A happy path is defined as the control flow followed by a program to handle the backbone of an application.
The assumption is that there is only one backbone for an application, and other paths are exceptions, by definition.
The assumption is that the Happy Path is a first-class construct, while the rest of the paths are second-class constructs.
I disagree with the above assumption.
I believe that a program must handle all paths through an application and that all paths are first-class constructs.
With the rise of distributed programming[^distributed], it is important to consider all paths.
[^distributed:] For example, blockchain, p2p, internet, and HTML.
I think that Dave Ackley’s[^ackley] MFM and Robust Computing work also denies the existence of only a single path, although he may describe the problem differently.
I believe that most PLs (Programming Languages) emphasize the single-path perspective and relegate all other paths to a lesser status[^secondclass].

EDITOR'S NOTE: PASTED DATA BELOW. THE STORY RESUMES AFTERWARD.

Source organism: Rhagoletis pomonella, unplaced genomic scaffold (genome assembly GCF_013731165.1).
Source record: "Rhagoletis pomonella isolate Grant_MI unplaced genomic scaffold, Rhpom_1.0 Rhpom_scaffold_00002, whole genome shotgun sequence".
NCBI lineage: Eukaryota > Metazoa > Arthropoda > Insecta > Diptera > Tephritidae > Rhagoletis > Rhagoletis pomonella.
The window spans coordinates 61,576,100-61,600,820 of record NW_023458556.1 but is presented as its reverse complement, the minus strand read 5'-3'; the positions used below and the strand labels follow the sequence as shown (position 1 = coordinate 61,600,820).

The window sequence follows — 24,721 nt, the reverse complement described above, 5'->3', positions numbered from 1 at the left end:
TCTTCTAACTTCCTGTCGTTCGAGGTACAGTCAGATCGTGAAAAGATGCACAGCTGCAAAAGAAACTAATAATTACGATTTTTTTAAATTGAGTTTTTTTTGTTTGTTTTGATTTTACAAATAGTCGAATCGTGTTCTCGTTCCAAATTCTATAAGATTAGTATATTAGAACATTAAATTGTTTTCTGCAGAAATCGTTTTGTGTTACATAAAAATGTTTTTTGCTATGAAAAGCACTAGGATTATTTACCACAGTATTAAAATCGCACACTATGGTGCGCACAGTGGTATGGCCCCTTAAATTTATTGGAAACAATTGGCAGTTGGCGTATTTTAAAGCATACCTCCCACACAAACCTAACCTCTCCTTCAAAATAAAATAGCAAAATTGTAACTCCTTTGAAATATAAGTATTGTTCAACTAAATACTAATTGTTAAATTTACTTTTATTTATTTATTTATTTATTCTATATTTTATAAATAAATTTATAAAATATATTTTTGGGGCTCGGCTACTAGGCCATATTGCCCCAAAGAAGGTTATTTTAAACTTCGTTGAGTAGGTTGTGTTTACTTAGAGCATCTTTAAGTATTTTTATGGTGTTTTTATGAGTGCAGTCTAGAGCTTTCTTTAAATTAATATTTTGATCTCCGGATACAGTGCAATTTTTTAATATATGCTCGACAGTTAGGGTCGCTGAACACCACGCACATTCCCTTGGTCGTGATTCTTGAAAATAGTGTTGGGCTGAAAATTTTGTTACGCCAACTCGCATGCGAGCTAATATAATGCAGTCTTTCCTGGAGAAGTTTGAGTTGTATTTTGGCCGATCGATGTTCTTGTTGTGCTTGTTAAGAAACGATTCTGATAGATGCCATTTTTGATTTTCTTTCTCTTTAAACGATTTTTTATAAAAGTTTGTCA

I believe that notation influences thinking, and, therefore, we must begin using PLs that treat all programming paths as first-class constructs.
The Wikipedia entry for “Happy Path” perpetuates this unfortunate perspective:
“… is a default scenario featuring no exceptional or error conditions. …”
PLs Focus on The Happy Path
Every Other Path Must Be Sad
Abdication of Error Handling
Functional Programming Model
Functions are one-in-one-out constructs, everything else is an exception.
Railway Oriented Programming
Diagrams allow expression of multiple outcomes while retaining the essence of mathematical manipulation (aka copy/paste).